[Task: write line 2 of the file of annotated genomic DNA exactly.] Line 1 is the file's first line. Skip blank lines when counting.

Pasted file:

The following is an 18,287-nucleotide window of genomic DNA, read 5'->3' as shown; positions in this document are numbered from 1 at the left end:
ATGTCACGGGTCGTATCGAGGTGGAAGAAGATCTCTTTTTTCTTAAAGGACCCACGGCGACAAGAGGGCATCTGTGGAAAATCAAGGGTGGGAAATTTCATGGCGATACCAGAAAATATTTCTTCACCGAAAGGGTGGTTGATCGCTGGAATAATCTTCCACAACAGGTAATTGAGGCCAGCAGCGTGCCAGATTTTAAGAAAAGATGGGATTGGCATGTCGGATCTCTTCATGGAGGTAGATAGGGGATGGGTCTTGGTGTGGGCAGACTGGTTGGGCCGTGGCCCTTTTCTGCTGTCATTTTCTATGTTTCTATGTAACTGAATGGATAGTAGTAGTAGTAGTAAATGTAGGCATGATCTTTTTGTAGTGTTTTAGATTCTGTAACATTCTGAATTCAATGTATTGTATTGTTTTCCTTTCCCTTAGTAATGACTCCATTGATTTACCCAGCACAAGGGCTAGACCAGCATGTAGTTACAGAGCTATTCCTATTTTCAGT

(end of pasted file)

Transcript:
ATGTCACGGGTCGTATCGAGGTGGAAGAAGATCTCTTTTTTCTTAAAGGACCCACGGCGACAAGAGGGCATCTGTGGAAAATCAAGGGTGGGAAATTTCATGGCGATACCAGAAAATATTTCTTCACCGAAAGGGTGGTTGATCGCTGGAATAATCTTCCACAACAGGTAATTGAGGCCAGCAGCGTGCCAGATTTTAAGAAAAGATGGGATTGGCATGTCGGATCTCTTCATGGAGGTAGATAGGGGATGGGTCTTGGTGTGGGCAGACTGGTTGGGCCGTGGCCCTTTTCTGCTGTCATTTTCTATGTTTCTATGTAACTGAATGGATAGTAGTAGTAGTAGTAAATGTAGGCATGATCTTTTTGTAGTGTTTTAGATTCTGTAACATTCTGAATTCAATGTATTGTATTGTTTTCCTTTCCCTTAGTAATGACTCCATTGATTTACCCAGCACAAGGGCTAGACCAGCATGTAGTTACAGAGCTATTCCTATTTTCAGT